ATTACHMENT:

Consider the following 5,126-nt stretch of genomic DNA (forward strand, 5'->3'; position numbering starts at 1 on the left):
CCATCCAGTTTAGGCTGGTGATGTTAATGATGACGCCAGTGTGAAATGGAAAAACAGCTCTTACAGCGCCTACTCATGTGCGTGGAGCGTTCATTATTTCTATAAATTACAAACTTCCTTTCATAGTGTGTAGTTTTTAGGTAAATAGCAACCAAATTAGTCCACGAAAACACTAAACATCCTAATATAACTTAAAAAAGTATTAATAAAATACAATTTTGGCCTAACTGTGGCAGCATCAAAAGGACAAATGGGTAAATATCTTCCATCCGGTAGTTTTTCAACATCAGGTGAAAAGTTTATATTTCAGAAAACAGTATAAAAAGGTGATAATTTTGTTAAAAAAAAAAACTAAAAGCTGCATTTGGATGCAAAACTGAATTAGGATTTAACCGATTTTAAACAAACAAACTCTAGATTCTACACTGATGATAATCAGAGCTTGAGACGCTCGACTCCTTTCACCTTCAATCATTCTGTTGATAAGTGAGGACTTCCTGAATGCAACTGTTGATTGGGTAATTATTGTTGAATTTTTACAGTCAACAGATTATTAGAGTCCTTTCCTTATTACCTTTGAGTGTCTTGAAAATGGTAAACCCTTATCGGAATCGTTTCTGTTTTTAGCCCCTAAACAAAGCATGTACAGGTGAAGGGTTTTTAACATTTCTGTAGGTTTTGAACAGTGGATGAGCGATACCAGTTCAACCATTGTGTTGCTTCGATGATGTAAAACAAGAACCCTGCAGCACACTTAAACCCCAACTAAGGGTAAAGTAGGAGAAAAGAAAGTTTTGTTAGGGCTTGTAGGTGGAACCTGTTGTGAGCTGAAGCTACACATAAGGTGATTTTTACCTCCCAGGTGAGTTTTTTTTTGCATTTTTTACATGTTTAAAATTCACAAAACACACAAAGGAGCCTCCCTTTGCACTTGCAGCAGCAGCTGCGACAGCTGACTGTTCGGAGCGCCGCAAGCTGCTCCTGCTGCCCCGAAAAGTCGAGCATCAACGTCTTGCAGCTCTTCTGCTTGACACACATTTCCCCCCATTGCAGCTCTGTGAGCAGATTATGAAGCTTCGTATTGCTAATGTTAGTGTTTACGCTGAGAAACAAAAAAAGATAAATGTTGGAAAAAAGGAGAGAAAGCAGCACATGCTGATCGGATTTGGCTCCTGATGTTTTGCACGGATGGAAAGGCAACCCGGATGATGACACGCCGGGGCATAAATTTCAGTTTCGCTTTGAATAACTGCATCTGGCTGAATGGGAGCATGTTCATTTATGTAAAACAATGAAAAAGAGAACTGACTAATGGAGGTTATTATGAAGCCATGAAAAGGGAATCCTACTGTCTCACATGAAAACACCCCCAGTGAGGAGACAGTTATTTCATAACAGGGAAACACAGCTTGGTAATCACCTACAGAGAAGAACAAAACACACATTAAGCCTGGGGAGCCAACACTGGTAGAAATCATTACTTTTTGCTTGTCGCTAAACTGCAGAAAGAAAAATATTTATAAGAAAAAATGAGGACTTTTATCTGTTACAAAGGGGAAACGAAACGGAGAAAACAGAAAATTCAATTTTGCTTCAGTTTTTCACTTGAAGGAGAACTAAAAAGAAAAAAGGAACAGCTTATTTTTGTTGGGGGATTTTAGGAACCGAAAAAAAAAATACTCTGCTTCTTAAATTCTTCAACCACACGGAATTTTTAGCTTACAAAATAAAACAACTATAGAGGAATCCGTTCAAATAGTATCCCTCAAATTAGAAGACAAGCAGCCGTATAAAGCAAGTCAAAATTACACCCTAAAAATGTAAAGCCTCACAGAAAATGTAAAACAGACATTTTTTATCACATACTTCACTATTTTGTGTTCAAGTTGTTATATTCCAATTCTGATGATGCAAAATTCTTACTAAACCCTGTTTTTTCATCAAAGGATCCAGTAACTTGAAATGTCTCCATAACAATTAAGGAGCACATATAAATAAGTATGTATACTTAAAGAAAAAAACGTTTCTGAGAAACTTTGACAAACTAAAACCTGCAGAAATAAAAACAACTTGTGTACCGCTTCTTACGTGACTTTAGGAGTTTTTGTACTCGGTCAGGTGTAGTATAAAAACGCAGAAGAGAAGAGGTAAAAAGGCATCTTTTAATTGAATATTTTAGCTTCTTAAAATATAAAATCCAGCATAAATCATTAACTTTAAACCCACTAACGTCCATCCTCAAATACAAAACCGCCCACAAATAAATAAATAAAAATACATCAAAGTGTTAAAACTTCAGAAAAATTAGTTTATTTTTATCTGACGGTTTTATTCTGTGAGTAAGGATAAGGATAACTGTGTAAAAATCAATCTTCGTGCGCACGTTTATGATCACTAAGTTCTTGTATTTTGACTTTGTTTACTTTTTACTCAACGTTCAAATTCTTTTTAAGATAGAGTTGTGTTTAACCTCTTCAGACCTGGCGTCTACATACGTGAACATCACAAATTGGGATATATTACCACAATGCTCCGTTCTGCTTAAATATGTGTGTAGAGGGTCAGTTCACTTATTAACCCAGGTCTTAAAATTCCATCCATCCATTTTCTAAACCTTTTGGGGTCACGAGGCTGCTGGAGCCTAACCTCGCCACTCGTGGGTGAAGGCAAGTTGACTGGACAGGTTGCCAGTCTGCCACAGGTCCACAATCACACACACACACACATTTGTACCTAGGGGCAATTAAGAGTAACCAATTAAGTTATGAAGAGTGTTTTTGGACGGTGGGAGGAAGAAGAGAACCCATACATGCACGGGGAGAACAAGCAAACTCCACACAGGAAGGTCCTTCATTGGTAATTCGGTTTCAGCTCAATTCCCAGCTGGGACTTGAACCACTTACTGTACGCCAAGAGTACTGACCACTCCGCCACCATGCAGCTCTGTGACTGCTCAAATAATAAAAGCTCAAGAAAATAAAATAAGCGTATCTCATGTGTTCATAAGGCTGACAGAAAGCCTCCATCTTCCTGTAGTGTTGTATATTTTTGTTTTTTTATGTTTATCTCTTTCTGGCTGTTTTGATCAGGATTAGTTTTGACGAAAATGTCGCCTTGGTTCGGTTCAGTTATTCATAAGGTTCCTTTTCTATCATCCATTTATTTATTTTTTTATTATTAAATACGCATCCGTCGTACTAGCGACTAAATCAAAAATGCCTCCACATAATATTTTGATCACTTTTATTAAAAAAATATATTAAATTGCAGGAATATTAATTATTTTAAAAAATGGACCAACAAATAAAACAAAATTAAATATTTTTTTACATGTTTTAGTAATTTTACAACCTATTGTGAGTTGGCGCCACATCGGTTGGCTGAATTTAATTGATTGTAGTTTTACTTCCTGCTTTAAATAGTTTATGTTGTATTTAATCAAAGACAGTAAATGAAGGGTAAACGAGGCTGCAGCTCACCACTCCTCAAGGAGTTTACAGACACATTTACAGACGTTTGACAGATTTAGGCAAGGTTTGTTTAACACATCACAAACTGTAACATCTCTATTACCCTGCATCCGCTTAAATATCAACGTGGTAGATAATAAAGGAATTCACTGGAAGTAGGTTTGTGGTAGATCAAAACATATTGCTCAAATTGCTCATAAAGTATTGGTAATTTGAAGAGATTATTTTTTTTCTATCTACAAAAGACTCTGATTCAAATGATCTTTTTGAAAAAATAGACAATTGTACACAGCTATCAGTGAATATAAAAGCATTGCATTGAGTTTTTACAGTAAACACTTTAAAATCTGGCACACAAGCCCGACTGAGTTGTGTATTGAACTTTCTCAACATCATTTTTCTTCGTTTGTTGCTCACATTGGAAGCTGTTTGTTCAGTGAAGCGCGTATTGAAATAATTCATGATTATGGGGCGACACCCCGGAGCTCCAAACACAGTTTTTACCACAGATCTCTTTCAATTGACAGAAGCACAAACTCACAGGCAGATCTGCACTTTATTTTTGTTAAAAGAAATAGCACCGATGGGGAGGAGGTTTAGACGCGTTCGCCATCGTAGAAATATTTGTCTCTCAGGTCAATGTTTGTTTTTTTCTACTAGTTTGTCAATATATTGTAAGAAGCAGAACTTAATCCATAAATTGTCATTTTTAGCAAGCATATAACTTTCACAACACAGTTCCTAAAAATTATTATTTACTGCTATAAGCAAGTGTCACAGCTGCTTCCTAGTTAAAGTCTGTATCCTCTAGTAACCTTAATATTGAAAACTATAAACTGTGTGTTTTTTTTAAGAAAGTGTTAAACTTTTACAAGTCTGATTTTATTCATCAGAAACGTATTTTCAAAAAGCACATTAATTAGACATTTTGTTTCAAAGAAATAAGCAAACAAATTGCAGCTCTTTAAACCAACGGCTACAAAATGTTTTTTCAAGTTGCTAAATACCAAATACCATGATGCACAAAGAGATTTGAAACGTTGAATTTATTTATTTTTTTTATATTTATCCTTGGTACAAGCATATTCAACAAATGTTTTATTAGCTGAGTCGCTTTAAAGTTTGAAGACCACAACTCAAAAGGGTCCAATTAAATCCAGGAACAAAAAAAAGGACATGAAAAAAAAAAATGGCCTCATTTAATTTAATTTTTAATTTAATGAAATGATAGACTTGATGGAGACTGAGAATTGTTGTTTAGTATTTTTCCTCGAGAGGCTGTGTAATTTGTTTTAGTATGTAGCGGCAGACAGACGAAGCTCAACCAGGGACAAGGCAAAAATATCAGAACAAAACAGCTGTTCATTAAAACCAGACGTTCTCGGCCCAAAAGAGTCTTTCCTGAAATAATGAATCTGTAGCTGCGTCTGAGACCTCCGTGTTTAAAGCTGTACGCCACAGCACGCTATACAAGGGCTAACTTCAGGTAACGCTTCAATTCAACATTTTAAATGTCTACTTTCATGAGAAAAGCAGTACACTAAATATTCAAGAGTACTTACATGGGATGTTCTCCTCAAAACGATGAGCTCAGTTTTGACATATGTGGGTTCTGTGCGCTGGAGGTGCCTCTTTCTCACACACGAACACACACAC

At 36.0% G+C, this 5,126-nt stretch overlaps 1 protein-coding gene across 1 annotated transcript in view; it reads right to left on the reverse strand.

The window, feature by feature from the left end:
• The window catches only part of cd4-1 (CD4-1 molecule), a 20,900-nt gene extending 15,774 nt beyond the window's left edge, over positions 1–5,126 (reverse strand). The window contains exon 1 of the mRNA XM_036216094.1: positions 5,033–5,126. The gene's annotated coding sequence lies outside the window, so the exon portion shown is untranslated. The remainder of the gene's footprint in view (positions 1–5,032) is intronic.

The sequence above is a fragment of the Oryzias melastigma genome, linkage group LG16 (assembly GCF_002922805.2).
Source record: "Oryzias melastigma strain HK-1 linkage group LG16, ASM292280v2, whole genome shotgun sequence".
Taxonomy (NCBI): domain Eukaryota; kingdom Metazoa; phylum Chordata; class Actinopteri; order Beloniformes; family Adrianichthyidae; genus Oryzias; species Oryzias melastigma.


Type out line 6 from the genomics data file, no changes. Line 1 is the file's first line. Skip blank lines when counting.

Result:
The sequence above is a fragment of the Oryzias melastigma genome, linkage group LG16 (assembly GCF_002922805.2).